In Genesis 9:13, God tells Noah, “I set my bow (קשׁתי; qashti) in the cloud, and it shall be for the sign of the covenant between Me and between the earth.” The Hebrew term for “bow” (קשת; qeshet) can refer to either a rainbow or an archer’s bow used in hunting or warfare. We often learn as children that God set, or hung, His bow in the sky as a sign that He would never again destroy the earth with a flood. The term is often used of the rainbow in the sky, but it should also be equally considered as an instrument of God’s judgment. Israel’s Scriptures use militaristic terminology often, and this word is no different. God’s sign of a bow in the clouds could have signified the end of war between Himself and humanity.
If we interpret God’s “bow” as a weapon rather than a rainbow, then Scripture suggests that God sets aside the divine implements of war that had just ravaged the earth with a flood. God sets His hunting bow in the sky to show Noah that never again will global diluvian destruction come to humanity from heaven. However, while this bow rests in the clouds at present, it will make another appearance at the final judgment. According to Psalm 7, for instance, God “bends His bow (קשׁתו; qashto) and makes it ready. He also prepares for Himself instruments of death; He makes His arrows into fiery shafts” (Ps 7:12-13). Another description of God as an archer appears in Moses’ song about the Lord’s ultimate judgment: “I will heap disasters upon them; I will spend my arrows against them” (32:23).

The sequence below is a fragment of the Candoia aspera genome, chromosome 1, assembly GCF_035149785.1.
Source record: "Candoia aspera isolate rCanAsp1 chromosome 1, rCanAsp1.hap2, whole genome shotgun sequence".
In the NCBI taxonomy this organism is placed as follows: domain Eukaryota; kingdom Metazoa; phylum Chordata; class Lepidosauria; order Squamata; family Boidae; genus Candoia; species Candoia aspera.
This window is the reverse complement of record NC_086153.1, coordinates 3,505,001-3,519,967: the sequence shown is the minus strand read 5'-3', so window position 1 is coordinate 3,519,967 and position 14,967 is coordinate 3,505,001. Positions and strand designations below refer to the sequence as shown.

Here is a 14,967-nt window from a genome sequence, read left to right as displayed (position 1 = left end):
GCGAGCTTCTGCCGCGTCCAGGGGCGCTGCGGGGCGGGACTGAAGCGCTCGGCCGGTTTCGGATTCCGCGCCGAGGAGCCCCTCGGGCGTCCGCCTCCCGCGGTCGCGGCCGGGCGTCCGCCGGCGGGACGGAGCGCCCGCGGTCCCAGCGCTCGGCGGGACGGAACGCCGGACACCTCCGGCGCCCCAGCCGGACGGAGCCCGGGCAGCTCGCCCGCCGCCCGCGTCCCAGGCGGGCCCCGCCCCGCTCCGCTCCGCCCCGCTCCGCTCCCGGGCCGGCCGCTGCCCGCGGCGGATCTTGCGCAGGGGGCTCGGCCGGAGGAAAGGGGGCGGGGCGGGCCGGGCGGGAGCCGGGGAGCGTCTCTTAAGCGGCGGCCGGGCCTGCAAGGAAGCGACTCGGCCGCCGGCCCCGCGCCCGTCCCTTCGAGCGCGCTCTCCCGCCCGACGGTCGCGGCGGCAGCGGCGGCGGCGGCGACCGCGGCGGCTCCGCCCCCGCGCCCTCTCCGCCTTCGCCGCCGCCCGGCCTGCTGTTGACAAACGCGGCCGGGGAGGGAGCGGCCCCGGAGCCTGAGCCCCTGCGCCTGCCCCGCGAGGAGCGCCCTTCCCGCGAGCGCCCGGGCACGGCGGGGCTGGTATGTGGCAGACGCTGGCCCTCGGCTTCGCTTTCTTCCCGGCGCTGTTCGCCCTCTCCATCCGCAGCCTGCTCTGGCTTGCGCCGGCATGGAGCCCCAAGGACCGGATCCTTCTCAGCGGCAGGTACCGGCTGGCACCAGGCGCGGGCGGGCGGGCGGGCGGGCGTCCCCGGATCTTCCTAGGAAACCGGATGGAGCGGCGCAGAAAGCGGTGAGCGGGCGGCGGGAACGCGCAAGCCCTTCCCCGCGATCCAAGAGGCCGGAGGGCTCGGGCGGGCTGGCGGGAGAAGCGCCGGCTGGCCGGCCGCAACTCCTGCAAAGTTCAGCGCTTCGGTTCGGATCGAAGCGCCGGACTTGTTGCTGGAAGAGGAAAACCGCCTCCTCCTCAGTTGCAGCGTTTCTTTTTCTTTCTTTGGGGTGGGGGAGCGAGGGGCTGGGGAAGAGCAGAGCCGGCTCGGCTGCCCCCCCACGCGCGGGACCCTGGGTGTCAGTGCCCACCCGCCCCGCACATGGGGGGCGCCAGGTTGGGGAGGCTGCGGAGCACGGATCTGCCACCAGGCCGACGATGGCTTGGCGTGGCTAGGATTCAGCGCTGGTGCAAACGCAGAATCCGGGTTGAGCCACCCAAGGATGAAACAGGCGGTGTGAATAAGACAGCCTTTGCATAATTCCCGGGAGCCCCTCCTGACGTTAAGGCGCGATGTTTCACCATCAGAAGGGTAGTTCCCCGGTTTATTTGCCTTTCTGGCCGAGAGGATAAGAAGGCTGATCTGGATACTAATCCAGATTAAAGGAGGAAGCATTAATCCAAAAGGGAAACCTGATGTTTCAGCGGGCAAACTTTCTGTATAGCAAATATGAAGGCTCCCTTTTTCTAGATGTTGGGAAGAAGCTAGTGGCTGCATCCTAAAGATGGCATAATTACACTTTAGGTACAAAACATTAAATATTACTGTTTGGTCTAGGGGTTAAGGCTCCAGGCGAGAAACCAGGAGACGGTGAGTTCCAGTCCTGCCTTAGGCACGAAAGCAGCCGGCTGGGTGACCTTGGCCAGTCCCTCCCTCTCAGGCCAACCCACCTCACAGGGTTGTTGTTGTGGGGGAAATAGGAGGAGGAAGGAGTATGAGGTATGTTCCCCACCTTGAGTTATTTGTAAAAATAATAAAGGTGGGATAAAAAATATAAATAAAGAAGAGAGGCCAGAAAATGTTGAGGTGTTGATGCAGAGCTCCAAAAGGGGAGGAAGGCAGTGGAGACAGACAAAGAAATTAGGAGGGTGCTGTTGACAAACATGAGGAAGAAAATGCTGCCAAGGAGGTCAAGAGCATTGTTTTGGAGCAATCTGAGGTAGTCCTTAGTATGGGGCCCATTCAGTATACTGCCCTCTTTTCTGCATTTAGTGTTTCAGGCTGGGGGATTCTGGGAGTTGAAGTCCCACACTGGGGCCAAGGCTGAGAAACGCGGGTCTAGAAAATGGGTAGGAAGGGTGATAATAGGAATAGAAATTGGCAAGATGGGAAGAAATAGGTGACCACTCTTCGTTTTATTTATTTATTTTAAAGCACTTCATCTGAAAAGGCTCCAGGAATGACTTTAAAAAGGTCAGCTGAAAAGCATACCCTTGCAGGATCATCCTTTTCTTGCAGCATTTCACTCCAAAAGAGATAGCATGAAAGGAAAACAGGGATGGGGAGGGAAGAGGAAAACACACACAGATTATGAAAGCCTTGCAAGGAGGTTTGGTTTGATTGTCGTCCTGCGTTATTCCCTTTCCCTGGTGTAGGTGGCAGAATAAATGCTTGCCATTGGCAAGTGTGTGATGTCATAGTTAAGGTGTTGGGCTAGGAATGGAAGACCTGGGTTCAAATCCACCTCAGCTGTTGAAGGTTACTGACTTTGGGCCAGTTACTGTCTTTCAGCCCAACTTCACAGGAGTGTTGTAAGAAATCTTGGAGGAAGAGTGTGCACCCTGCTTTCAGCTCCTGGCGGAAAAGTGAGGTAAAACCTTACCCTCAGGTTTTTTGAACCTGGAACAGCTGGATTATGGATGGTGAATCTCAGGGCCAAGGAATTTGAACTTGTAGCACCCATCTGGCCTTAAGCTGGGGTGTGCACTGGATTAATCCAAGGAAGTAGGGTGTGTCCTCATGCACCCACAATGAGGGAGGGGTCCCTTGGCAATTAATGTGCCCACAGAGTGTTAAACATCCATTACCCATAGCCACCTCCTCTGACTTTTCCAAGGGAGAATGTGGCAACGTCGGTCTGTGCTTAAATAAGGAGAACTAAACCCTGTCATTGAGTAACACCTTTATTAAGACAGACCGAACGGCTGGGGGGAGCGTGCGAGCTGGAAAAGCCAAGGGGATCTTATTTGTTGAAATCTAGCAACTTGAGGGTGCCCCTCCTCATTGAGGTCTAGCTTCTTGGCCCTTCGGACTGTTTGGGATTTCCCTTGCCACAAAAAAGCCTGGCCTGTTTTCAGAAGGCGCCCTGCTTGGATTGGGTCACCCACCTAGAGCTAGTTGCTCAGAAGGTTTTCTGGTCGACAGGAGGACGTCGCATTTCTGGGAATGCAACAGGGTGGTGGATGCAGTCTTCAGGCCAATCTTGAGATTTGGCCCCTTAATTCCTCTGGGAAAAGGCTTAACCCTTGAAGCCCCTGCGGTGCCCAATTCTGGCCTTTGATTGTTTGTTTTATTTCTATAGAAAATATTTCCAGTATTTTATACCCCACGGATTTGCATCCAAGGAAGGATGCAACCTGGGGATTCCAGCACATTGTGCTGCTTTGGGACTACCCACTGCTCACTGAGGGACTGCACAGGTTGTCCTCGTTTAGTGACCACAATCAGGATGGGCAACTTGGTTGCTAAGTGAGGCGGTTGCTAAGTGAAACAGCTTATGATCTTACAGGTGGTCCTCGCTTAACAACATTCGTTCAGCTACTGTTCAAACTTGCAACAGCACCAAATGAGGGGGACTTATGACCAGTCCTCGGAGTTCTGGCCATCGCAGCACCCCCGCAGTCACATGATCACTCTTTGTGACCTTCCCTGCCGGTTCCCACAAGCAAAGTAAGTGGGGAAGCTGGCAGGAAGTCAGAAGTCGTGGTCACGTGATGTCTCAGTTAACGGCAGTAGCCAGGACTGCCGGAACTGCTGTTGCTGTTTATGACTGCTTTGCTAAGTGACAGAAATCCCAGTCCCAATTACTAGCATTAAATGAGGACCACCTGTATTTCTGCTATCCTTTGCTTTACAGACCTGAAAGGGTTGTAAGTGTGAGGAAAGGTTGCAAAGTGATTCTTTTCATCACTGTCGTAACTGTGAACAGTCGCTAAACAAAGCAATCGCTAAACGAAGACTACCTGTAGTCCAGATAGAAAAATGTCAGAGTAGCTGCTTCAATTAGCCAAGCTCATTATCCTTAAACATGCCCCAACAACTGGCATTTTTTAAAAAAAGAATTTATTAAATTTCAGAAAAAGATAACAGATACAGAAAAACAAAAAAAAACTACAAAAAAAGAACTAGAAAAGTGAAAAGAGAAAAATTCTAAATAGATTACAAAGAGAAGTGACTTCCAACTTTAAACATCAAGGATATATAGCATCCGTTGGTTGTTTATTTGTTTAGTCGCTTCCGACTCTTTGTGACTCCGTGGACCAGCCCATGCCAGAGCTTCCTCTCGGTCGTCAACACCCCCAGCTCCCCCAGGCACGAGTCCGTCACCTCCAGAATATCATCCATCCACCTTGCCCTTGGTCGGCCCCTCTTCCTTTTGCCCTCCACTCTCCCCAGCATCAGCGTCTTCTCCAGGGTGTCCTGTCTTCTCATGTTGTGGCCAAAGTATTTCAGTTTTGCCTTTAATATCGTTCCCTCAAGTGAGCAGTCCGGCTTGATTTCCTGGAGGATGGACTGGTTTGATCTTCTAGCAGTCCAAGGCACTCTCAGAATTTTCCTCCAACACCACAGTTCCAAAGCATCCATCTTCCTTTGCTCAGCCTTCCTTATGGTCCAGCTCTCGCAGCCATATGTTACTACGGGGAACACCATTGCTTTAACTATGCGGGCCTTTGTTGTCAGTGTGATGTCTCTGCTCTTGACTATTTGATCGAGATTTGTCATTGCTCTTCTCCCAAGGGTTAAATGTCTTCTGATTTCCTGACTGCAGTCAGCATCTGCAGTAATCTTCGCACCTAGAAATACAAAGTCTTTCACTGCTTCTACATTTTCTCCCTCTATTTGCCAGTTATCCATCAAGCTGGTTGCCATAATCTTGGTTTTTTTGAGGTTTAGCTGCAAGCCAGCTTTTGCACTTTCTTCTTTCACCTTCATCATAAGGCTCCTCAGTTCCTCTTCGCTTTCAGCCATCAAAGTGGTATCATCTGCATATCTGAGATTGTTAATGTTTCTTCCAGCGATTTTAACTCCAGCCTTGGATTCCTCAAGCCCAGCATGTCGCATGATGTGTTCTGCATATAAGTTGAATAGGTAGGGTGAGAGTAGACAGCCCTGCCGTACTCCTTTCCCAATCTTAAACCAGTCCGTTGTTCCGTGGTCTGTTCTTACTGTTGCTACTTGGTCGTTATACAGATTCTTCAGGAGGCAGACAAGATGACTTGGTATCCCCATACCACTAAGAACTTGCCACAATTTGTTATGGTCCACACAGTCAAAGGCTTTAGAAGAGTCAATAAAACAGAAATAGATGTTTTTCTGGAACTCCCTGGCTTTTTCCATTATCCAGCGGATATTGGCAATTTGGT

God judged the earth with a flood in the days of Noah, but hung up His bow as a sign that there would be lasting peace between heaven and earth. Yet that implement of judgment will make an appearance again, in a different time and place. When the divine bow is set aside, however, God reminds humanity of his covenant faithfulness and the promise never to destroy the whole earth again with floodwaters. As the Lord says through Isaiah, “As I swore that the waters of Noah (מי-נח; mey Noach) should no more go over the earth, so I have sworn that I will not be angry with you, and will not rebuke you” (Isa 54:9).